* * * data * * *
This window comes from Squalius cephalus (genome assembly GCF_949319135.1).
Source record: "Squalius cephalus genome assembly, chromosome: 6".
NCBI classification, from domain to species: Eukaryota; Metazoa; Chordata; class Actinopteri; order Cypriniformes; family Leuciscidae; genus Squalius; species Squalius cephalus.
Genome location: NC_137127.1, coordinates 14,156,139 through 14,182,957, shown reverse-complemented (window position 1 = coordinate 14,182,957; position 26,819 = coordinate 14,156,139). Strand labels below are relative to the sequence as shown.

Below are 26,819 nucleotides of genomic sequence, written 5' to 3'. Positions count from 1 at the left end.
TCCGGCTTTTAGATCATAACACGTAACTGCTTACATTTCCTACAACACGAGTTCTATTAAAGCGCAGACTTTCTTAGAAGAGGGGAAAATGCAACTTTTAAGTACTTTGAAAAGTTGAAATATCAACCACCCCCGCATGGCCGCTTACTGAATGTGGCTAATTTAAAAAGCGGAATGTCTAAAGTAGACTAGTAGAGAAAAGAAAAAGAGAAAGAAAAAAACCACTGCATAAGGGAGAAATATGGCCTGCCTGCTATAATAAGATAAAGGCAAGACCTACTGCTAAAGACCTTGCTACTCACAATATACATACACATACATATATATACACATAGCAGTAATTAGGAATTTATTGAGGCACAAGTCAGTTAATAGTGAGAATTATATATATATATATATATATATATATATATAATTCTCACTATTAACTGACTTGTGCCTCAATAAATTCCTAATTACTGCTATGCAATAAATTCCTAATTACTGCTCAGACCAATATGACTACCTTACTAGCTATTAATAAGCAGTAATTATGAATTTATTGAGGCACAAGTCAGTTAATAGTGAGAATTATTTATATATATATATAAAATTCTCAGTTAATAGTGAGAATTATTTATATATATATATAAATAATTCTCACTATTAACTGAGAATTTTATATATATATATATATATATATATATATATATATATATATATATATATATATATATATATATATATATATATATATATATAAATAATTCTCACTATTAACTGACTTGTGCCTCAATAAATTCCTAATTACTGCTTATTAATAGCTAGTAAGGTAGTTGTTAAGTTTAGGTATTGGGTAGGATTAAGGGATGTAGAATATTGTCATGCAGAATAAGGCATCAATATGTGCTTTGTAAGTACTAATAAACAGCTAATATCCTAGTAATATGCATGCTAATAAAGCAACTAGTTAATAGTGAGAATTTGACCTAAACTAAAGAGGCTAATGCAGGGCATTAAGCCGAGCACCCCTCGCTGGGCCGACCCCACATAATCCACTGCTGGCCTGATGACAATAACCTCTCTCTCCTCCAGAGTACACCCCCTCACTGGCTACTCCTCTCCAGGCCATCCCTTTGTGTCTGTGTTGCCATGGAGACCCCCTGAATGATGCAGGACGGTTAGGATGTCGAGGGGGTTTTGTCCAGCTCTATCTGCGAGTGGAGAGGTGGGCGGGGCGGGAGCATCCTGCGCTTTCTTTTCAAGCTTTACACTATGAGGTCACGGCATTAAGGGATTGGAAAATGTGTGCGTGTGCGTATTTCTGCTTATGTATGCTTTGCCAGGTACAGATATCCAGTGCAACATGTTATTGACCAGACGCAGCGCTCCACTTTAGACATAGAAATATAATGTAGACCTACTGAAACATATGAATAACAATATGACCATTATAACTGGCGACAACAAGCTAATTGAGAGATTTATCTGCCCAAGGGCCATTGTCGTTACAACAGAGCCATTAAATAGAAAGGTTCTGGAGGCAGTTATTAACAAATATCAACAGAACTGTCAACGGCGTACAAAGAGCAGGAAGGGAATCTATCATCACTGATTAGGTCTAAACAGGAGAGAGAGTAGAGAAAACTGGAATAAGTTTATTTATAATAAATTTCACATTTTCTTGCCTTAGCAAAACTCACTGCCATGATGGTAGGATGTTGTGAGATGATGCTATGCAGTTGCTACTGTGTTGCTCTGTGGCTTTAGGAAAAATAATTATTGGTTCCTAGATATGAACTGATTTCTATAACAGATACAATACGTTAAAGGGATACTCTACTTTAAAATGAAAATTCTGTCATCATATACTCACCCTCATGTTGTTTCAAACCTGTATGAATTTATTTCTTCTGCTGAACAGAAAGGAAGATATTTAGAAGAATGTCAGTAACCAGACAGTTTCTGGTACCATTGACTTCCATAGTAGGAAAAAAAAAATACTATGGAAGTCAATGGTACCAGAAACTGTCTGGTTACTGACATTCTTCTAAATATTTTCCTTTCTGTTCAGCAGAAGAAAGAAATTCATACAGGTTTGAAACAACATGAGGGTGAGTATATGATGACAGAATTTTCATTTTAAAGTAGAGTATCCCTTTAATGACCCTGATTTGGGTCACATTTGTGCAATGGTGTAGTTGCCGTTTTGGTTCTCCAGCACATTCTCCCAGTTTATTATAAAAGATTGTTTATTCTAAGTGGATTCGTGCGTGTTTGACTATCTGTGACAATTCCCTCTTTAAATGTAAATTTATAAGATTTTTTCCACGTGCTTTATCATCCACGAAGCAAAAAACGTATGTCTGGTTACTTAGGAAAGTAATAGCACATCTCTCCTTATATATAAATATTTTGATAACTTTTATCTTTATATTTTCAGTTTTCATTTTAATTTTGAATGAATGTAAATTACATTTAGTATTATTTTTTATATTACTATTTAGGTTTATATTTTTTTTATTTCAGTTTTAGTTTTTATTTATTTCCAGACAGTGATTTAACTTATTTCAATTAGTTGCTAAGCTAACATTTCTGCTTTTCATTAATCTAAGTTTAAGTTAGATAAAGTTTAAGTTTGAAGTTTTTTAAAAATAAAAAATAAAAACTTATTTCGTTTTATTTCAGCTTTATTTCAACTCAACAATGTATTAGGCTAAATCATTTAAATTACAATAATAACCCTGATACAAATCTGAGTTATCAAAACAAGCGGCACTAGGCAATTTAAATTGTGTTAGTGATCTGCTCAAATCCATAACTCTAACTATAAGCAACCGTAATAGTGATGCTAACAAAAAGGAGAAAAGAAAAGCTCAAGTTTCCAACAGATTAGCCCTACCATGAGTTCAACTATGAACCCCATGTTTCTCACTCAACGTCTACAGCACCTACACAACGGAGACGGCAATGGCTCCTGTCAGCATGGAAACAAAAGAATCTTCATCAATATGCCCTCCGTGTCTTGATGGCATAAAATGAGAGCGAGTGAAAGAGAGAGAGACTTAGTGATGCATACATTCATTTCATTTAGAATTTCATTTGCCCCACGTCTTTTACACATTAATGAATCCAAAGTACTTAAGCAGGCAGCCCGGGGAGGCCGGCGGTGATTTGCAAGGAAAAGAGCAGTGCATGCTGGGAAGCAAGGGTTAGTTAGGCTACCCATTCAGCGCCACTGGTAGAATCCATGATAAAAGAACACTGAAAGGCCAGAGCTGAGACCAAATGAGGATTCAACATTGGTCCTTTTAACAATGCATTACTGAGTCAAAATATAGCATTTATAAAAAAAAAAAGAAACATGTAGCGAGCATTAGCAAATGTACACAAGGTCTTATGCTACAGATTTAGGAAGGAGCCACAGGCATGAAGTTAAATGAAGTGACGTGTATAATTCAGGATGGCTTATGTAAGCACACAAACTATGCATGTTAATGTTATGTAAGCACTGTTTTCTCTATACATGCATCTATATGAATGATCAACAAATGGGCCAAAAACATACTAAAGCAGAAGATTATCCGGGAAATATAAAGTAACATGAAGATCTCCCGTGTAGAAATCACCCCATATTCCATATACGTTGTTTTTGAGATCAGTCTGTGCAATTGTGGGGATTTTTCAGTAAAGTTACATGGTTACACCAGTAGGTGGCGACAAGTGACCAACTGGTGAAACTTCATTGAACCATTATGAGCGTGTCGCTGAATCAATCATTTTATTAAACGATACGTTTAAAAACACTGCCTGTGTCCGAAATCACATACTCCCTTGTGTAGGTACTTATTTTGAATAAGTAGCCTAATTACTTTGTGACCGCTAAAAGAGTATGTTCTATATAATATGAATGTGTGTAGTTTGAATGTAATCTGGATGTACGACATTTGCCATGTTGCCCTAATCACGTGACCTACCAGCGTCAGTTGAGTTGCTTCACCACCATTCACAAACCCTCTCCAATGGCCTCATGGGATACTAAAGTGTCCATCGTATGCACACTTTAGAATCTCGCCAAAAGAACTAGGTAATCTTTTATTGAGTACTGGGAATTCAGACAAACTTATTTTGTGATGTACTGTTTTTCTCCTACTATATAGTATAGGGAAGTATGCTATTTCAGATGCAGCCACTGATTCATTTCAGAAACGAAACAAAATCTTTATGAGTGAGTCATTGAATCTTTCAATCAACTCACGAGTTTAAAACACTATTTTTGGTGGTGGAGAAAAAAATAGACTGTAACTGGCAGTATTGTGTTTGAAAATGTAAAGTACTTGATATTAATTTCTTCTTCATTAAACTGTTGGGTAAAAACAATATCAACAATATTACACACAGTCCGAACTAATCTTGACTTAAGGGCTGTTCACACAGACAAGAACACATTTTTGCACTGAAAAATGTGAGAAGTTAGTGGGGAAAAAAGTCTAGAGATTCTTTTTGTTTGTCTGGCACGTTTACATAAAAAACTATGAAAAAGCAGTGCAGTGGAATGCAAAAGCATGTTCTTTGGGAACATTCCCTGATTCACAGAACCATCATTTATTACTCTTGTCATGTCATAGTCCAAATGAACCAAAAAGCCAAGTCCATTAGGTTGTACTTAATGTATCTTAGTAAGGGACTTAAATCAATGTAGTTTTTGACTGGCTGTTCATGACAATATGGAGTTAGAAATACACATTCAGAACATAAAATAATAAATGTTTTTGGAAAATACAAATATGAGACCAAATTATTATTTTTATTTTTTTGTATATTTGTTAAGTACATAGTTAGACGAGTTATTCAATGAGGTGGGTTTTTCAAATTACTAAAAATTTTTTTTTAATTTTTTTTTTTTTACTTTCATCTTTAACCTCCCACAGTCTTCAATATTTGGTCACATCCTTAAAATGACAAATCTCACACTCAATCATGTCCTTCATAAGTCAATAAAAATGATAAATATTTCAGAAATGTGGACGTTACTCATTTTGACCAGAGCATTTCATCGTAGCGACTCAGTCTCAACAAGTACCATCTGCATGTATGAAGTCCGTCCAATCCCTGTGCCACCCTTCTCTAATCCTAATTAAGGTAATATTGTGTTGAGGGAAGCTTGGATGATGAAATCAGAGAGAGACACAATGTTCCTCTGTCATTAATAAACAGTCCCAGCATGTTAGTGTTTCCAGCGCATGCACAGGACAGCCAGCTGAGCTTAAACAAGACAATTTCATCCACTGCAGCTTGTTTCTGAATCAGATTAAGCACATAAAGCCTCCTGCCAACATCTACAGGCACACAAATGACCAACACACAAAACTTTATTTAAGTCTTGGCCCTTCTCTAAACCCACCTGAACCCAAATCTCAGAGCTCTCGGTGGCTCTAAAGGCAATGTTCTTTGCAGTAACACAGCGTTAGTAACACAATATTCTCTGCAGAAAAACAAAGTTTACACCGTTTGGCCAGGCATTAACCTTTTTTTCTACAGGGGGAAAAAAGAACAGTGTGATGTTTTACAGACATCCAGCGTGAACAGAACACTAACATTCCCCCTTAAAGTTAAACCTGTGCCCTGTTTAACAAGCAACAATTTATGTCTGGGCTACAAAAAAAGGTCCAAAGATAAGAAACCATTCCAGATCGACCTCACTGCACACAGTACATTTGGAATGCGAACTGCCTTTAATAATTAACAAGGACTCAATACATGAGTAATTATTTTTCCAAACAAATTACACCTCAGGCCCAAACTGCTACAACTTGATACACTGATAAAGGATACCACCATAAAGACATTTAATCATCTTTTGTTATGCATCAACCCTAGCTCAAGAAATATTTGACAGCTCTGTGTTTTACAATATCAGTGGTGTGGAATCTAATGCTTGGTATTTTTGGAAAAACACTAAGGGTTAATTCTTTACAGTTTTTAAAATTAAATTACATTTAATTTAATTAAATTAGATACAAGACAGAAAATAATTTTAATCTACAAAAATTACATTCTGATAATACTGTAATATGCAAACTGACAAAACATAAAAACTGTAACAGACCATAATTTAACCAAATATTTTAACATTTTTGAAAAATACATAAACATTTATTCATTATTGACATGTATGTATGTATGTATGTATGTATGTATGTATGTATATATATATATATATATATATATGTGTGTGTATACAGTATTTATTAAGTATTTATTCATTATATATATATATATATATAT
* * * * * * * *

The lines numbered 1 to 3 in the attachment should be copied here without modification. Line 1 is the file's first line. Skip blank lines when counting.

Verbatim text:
This window comes from Squalius cephalus (genome assembly GCF_949319135.1).
Source record: "Squalius cephalus genome assembly, chromosome: 6".
NCBI classification, from domain to species: Eukaryota; Metazoa; Chordata; class Actinopteri; order Cypriniformes; family Leuciscidae; genus Squalius; species Squalius cephalus.